July 13, 2024


It's the Technology

How Public Health Technology Can Be Misused To Stifle Dissent


Officials in the Chinese province of Henan have apparently misused their public health surveillance technology to stop a protest by ordinary citizens upset about bank fraud and financial impropriety.

According to multiple sources including the New York Times, dozens of protestors from across China travelled to the city of Zhengzhou for a planned protest against a bank freeze on their savings as part of a broader financial scandal in China. But when they arrived in the city, many found that the health codes on their phone apps had mysteriously turned from green to red — indicating they would be forbidden to travel around the city.

As CNN noted, anyone with a red code “immediately becomes persona non grata. They are banned from all public venues and transport, and are often subject to weeks of government quarantine.” Furthermore, the red codes only seemed to affect bank depositors.

One would-be protestor who only gave his last name of Chen told reporters, “They are putting digital handcuffs on us.

Another protestor, Mr. Tom Zhang, was delayed by the police for 12 hours and was only released after he agreed to return to his home town — after which, “his health code suddenly turned green.”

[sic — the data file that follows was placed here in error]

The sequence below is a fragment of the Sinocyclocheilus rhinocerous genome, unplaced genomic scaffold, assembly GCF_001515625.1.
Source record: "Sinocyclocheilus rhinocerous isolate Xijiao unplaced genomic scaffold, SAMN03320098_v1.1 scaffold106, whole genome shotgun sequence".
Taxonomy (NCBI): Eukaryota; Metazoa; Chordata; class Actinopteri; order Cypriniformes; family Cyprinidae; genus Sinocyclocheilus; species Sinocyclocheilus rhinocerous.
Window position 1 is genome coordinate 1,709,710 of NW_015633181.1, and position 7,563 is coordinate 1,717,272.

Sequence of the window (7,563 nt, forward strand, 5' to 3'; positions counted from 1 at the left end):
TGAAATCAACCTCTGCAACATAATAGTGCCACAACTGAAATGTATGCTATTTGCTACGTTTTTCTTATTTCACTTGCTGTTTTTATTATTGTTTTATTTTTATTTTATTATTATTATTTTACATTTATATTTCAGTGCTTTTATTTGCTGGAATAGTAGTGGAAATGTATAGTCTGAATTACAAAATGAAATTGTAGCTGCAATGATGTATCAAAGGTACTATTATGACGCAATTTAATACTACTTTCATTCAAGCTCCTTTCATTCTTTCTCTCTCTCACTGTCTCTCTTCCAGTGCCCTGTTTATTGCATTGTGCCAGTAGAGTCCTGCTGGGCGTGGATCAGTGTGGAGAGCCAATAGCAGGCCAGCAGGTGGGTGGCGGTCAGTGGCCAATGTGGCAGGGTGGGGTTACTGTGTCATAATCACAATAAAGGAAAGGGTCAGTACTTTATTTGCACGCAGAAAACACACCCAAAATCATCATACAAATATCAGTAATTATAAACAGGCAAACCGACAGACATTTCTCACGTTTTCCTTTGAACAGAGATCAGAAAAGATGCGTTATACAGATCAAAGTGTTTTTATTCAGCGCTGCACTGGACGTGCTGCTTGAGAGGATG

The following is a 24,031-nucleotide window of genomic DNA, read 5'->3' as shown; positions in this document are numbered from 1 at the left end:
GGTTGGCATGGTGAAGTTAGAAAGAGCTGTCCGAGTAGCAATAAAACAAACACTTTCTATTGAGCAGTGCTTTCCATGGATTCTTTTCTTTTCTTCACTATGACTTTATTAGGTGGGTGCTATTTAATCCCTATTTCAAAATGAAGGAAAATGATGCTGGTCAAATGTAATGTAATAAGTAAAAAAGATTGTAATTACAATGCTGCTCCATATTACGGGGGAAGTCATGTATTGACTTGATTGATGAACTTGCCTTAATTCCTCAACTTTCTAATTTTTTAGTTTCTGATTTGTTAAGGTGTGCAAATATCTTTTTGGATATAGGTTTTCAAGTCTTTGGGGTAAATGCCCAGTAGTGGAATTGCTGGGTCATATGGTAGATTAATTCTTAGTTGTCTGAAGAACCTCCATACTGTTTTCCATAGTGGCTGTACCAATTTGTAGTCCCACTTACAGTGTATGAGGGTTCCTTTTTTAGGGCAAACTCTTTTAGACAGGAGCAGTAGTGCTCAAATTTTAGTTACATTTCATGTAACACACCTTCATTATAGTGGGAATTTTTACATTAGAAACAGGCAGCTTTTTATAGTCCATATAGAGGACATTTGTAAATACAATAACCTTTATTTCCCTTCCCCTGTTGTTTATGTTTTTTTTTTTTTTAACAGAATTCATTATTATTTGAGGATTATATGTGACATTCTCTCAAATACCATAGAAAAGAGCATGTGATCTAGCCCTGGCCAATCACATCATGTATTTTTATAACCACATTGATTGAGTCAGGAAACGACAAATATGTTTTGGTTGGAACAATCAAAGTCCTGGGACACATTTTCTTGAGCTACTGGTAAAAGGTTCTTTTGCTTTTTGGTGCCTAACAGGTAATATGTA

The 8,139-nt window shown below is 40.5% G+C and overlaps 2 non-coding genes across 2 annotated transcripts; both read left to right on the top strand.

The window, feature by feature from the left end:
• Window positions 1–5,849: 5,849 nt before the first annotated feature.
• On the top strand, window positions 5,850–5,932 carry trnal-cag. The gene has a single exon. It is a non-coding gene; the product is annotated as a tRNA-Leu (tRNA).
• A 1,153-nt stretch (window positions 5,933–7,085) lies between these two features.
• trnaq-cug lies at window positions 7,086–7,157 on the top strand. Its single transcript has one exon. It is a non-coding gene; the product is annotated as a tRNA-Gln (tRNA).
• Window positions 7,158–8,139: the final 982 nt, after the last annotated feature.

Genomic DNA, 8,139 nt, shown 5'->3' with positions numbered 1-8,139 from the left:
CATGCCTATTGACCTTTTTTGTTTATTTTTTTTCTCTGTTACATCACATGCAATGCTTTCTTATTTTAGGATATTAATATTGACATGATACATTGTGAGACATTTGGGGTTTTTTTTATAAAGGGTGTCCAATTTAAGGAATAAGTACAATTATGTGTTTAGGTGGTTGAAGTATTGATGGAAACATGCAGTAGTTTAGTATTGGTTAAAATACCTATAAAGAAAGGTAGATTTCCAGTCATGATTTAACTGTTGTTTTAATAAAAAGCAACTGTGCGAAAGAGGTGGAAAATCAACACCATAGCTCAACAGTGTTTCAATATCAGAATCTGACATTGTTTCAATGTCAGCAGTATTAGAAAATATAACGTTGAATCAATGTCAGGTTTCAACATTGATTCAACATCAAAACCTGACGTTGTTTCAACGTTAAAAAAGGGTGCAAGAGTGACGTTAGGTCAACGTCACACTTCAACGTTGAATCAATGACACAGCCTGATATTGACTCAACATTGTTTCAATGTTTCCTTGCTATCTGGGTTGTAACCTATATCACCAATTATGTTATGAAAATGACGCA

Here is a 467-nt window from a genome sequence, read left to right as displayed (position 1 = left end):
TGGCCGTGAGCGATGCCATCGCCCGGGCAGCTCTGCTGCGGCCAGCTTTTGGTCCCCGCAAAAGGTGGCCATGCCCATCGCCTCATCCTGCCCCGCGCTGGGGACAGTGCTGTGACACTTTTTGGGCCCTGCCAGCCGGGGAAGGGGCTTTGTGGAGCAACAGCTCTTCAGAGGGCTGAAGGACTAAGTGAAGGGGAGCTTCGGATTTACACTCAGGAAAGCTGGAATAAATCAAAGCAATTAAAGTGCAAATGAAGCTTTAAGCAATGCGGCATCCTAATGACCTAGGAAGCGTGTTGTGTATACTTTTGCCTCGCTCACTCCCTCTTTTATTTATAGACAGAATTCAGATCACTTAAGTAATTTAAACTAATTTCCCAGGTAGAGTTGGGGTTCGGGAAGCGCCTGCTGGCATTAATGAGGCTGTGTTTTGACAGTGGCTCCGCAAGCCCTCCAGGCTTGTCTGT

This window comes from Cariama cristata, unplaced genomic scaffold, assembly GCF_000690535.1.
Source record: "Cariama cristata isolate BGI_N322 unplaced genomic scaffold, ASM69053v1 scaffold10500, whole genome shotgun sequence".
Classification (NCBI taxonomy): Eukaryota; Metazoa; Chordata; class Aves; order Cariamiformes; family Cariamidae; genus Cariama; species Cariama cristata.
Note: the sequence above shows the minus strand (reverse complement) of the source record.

This seeming misuse of power sparked a heated public discussion on Chinese social media.

Eventually, the health status codes of the protestors were corrected. Government anti-corruption authorities also disciplined or fired 5 local officials for switching the health codes of more than a thousand bank customers without authorization.”

So far, I have not heard of any similar misuse of power within the US or Canada. Nor does the US mandate the same degree of internal surveillance over its citizens as China.

However, the episode in China highlights the potential for misuse of a public health surveillance system for political purposes — in this case to stifle internal dissent. The enormous power of modern technology merely amplifies this potential.

Although public health restrictions on travel and commerce might be justifiable as a temporary emergency measure in extraordinary circumstances, the longer those powers remain in effect, the greater the potential for government misuse. I hope citizens of the US and other countries around the world take heed of this real-world lesson from China.


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